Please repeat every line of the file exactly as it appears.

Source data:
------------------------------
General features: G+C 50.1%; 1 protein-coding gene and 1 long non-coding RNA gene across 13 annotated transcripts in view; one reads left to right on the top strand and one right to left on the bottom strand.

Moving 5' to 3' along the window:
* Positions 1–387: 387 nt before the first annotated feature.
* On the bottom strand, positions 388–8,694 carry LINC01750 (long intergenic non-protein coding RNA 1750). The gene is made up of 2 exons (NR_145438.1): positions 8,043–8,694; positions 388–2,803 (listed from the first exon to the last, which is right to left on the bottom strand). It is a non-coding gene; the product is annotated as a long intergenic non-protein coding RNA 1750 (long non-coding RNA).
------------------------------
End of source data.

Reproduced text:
General features: G+C 50.1%; 1 protein-coding gene and 1 long non-coding RNA gene across 13 annotated transcripts in view; one reads left to right on the top strand and one right to left on the bottom strand.

Moving 5' to 3' along the window:
* Positions 1–387: 387 nt before the first annotated feature.
* On the bottom strand, positions 388–8,694 carry LINC01750 (long intergenic non-protein coding RNA 1750). The gene is made up of 2 exons (NR_145438.1): positions 8,043–8,694; positions 388–2,803 (listed from the first exon to the last, which is right to left on the bottom strand). It is a non-coding gene; the product is annotated as a long intergenic non-protein coding RNA 1750 (long non-coding RNA).